Lowcountry Beef Stew
In Gullah cooking, adding seafood to a meat stew is not unusual, as fish and shellfish are so abundant. Here, beef brisket and short ribs are combined with calamari for an unexpected and pleasant taste and texture. Serve over grits or polenta.
3 Tbs. olive oil; more as needed
2 lb. beef brisket, trimmed and cut into 1-1/2-inch pieces
1-1/2 lb. boneless beef short ribs, trimmed and cut into 1-1/2-inch pieces
Kosher salt and freshly ground black pepper
8 large cloves garlic, grated
2 large sweet onions, coarsely chopped (about 3-1/4 cups)
1 large jalapeño, seeded and finely chopped
1/4 cup tomato paste
4 large tomatoes, peeled, cored, and roughly chopped (about 5-1/2 cups)
1 28-oz. can whole peeled tomatoes, undrained and crushed by hand
1 cup unsalted beef stock
4 sprigs fresh thyme
1 lb. calamari, cut into 3/4-inch rings (optional)
1 large green bell pepper, coarsely chopped (about 1-1/2 cups)
Heat the oil in a 7-quart Dutch oven or other large heavy-duty pot over medium-high heat. Pat the brisket and ribs dry, and season with salt and pepper. Brown the meat in batches, adjusting the heat and adding more oil as necessary; each batch should take 8 to 10 minutes. Using a slotted spoon, transfer the brisket and rib meat to separate plates.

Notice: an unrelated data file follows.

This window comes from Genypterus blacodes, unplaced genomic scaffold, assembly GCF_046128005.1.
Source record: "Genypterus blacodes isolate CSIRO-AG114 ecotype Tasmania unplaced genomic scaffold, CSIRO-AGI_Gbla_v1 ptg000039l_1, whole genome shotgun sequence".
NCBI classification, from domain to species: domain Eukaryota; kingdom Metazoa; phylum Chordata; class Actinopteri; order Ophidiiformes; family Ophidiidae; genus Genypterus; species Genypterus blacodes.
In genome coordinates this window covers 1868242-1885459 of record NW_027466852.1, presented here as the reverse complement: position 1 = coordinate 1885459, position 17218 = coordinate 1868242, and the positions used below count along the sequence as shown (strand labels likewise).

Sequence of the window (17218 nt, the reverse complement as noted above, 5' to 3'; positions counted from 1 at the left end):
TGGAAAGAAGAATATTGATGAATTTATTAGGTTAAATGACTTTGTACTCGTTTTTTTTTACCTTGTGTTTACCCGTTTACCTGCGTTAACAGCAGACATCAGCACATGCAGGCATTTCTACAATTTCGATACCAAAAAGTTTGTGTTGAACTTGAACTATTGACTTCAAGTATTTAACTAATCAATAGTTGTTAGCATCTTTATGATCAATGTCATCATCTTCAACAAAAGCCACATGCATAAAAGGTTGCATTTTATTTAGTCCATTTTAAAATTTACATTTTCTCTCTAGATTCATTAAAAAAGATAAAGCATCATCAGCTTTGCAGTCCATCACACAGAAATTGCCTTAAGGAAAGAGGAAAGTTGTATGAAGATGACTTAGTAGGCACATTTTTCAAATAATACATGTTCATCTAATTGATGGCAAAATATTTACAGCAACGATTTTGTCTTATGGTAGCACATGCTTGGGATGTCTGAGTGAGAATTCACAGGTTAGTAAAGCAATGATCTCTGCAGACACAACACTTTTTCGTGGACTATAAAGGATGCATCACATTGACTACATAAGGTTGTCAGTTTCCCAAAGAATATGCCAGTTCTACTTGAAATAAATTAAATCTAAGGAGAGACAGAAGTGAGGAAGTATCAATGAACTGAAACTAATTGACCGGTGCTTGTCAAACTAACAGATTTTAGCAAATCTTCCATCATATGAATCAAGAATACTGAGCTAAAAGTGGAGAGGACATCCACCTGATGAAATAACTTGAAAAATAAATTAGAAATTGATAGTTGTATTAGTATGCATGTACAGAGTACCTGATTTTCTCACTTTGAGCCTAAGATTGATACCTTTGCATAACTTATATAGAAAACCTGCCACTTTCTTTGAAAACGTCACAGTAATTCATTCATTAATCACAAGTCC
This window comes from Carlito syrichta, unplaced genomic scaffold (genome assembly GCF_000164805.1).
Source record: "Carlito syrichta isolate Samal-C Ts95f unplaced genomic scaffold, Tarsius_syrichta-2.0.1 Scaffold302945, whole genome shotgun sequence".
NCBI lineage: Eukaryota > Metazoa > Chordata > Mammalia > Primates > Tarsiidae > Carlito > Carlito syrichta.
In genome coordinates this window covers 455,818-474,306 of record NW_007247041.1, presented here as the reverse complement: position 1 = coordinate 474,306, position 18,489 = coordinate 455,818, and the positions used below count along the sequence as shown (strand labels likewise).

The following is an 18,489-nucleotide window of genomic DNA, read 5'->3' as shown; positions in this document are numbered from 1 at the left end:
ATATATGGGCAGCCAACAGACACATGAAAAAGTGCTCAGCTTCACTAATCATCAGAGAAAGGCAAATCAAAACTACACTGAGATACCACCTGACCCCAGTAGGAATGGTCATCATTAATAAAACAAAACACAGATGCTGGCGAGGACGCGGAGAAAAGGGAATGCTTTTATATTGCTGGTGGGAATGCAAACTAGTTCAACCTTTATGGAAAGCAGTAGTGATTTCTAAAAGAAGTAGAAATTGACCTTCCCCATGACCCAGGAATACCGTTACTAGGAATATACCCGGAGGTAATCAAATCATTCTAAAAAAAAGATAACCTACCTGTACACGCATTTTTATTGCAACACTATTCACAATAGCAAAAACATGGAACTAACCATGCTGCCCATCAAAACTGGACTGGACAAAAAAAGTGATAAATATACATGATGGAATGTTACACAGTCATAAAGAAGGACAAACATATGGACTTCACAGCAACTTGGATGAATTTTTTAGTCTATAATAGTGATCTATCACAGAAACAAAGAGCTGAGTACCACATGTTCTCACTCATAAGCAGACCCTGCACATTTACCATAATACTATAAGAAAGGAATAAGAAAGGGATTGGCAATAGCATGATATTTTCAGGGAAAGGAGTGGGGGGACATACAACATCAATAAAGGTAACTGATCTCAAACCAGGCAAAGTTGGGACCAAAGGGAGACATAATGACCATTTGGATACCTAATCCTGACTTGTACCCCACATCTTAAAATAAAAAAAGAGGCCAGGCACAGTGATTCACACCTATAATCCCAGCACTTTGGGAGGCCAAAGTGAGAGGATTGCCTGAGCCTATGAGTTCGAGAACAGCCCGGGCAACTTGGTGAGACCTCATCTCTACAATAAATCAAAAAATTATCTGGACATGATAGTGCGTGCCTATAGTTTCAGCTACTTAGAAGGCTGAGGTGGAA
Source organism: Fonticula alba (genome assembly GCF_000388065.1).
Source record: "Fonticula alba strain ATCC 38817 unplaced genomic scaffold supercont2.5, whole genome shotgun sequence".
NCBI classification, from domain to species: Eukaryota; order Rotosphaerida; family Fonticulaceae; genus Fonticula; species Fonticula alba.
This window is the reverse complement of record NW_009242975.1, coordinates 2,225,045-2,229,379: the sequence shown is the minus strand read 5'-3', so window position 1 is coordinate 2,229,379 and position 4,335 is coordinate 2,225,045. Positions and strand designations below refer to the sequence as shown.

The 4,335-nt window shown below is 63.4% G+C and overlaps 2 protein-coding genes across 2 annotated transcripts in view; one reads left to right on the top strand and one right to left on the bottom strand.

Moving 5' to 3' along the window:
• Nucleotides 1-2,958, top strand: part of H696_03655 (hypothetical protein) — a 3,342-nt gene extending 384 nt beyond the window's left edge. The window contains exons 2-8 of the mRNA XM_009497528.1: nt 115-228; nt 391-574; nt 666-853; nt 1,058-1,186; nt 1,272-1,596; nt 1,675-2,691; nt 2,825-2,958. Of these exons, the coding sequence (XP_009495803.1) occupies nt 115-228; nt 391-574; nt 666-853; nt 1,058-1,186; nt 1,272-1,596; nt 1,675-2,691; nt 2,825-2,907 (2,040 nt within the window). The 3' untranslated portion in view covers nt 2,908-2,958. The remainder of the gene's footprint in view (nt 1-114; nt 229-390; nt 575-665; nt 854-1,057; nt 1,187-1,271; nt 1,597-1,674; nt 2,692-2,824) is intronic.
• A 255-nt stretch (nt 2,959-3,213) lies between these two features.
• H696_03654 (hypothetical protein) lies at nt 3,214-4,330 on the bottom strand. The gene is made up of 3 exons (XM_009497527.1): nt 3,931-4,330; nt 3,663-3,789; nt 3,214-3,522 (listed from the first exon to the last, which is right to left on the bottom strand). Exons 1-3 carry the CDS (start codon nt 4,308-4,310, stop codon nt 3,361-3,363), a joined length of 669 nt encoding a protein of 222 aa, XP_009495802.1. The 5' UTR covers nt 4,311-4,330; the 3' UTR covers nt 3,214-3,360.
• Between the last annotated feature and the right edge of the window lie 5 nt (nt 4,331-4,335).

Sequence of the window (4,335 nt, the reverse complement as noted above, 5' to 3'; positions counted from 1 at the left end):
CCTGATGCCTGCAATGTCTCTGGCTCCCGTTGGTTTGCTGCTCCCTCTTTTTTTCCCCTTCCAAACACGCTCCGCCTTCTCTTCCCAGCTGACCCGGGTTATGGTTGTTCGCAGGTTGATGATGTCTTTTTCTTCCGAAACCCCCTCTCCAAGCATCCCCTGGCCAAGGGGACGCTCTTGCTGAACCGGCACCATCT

Reduce the heat to medium. Add the garlic, 2/3 of the chopped onions, and the jalapeño, and cook, stirring and scraping up the browned bits from the bottom of the pot with a wooden spoon, until beginning to soften, about 5 minutes. Add the tomato paste and cook, stirring often, for 3 minutes. Stir in the fresh and canned tomatoes, stock, and thyme. Return the brisket with any accumulated juice to the pot. Add the calamari, if using. Bring to a boil, reduce the heat, cover, and simmer for 45 minutes, stirring occasionally.
Add the rib meat and any accumulated juice and continue to simmer, covered, until the meat is nearly tender, about 1 hour. Add the remaining onion, the bell pepper, 1 tsp. salt, and 1/2 tsp. pepper, and cook, covered, until the meat and calamari are very tender, 45 to 60 minutes.
Using a slotted spoon, transfer the meat from the pot to a large bowl. If necessary, skim any fat from the surface of the liquid. Increase the heat to medium high and reduce the liquid to about 2-2/3 cups. Return the meat to the pot, and gently stir until well coated with the sauce.